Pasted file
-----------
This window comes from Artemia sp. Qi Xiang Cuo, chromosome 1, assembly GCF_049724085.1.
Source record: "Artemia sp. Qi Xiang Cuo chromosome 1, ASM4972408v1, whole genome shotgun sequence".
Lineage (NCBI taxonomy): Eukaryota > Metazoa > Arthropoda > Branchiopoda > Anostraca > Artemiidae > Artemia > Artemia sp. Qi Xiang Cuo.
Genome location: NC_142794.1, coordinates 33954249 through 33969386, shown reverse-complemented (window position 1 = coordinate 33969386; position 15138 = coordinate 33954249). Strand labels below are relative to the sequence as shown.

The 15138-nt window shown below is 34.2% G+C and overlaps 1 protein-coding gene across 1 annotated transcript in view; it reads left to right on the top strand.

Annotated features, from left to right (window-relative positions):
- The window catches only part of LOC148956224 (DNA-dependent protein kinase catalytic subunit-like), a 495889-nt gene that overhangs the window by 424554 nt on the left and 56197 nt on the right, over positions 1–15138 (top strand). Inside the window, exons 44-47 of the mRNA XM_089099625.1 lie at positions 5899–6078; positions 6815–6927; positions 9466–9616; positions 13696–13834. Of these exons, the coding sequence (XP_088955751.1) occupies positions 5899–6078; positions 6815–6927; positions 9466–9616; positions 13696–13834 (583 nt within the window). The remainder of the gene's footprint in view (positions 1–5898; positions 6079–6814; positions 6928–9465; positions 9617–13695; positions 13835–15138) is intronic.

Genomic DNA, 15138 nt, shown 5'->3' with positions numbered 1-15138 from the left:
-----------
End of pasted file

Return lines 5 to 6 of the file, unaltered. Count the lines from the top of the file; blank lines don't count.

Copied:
The 15138-nt window shown below is 34.2% G+C and overlaps 1 protein-coding gene across 1 annotated transcript in view; it reads left to right on the top strand.

Annotated features, from left to right (window-relative positions):